L.C. Smith.


While I was out of town yesterday I took the opportunity to stop at the Cabellas. They had a few L.C. Smith doubles in the “gun library. This one being the only fancier grade.

I’m a big fan of the LC Smiths. My appreciation of them coming from Brady who was the major factor in my taste for all fine vintage firearms.

The two cabellas has are both 12s and not a 16 gauge in sight unfortunately .


  1. Yesterday Ken had on the knuckledragging sight a great video of 4 gauge rifles going up for auction in
    the state of Me.,some have some serious history and the shells look like something one would see in a howitzer,1/4 pound bullets for short range/hopefully put down anything you are hunting.They demonstrate one being used(not a collector grade) and is a very cool video.Here is the link: http://knuckledraggin.com/2020/03/a-quarter-pound-bullet/ ,you just want to see the rifle going off at end of video though I thought the whole video interesting way to spend 20 minutes.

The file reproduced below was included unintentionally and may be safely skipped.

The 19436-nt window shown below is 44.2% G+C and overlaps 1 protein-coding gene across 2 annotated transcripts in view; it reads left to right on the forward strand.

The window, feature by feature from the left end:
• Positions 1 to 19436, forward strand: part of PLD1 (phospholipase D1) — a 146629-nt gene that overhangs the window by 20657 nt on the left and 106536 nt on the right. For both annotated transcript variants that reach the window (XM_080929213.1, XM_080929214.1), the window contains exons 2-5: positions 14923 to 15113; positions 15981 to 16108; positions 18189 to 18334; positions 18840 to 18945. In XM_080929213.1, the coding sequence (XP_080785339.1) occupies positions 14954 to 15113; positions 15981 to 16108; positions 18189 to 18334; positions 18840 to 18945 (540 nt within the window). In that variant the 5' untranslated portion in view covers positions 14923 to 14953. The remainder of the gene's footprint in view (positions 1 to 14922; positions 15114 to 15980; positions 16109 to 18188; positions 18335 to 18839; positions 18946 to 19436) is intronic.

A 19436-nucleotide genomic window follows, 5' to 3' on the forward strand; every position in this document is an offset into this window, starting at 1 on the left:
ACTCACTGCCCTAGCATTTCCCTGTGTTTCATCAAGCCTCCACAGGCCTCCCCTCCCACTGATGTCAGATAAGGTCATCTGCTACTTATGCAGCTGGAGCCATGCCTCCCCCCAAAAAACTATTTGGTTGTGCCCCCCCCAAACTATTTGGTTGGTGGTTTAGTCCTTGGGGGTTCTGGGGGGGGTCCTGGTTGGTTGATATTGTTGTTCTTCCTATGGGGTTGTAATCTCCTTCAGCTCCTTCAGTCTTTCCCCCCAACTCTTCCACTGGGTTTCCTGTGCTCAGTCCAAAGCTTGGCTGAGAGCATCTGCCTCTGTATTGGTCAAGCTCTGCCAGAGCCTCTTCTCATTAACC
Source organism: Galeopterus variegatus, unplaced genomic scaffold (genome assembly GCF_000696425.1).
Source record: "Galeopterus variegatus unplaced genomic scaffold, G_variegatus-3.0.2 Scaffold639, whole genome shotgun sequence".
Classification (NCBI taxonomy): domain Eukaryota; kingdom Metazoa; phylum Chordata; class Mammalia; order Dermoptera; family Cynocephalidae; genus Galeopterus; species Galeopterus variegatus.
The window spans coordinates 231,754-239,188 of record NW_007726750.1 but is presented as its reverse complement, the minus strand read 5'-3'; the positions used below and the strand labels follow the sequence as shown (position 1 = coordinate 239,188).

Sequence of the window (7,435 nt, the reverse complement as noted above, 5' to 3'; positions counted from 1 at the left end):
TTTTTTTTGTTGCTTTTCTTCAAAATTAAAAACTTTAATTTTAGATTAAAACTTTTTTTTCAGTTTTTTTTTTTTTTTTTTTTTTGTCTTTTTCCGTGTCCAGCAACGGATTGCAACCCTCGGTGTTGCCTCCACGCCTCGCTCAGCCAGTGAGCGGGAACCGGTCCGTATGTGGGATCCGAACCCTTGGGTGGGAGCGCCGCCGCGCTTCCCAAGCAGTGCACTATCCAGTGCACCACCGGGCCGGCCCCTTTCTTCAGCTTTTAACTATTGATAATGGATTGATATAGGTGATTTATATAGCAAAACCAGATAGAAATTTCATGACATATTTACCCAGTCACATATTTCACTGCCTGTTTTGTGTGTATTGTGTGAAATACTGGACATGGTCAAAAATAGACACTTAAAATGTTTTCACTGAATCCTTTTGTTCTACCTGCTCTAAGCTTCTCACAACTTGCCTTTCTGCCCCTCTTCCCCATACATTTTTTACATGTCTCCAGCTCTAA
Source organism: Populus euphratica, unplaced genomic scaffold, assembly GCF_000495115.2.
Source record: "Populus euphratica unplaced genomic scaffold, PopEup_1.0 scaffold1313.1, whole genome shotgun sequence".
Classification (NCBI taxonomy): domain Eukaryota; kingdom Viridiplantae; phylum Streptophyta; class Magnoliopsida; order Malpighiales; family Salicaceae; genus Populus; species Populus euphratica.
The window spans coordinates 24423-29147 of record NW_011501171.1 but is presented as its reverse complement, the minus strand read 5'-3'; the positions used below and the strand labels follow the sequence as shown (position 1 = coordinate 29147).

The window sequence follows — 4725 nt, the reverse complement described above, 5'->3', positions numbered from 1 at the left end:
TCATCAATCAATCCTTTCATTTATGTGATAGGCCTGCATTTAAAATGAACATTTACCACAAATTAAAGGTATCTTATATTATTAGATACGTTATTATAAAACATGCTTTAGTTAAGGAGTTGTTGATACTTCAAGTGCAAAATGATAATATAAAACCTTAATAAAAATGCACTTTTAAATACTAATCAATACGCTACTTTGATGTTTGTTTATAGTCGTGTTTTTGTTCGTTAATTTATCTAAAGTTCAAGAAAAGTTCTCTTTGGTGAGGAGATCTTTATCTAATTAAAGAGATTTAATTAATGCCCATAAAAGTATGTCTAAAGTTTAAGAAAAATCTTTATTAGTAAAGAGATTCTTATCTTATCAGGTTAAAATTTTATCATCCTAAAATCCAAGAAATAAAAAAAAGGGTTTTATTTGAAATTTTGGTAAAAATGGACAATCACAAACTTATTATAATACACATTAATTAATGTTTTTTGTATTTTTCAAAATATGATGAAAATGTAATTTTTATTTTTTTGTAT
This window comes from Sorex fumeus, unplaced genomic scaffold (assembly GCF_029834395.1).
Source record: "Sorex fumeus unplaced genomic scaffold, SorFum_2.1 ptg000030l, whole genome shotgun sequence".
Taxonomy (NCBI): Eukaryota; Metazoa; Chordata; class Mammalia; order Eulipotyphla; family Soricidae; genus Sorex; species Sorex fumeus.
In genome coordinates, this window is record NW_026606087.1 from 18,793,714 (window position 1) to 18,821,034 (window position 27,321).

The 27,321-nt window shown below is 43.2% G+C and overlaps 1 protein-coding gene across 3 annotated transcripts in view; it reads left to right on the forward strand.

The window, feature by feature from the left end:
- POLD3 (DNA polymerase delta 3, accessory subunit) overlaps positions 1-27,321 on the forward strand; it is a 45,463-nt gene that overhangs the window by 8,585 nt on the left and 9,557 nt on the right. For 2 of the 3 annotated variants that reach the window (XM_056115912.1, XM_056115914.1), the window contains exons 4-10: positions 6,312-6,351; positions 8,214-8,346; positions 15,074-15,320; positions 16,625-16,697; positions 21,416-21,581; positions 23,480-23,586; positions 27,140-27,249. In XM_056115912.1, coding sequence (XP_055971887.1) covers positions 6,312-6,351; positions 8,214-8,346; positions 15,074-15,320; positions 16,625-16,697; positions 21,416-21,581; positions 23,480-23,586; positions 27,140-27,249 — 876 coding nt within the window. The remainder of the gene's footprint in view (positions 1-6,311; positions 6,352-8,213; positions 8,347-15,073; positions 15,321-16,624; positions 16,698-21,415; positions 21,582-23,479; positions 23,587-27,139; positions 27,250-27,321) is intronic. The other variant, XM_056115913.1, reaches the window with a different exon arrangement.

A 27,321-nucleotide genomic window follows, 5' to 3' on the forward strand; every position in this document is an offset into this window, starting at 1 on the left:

2. That’s an “Ideal Grade” shotgun, made after 1913. It is one grade above “Field” grade, which you can tell from the simple oak leaf engraving pattern on the lock plates.

    At that price, I’m going to guess that it is a lifter gun, ie, a non-ejector gun. It has double triggers instead of the single trigger. The Ideal Grade could be ordered with either single or double triggers (doubles were cheaper), lifter or ejector (ejector was more), 26 to 32″ barrels, in a variety of chokes. A gun with a Hunter single trigger, ejectors and 32″ barrels probably set you back over $70 before WWI.

      • What most people don’t realize is that an ejector gun is basically four sets of lockwork. There’s a set of locks for the barrels, and then a set of locks for the ejectors. Think of the ejectors as firing pins, and you start to understand why the ejector guns cost so much more and are worth so much more.


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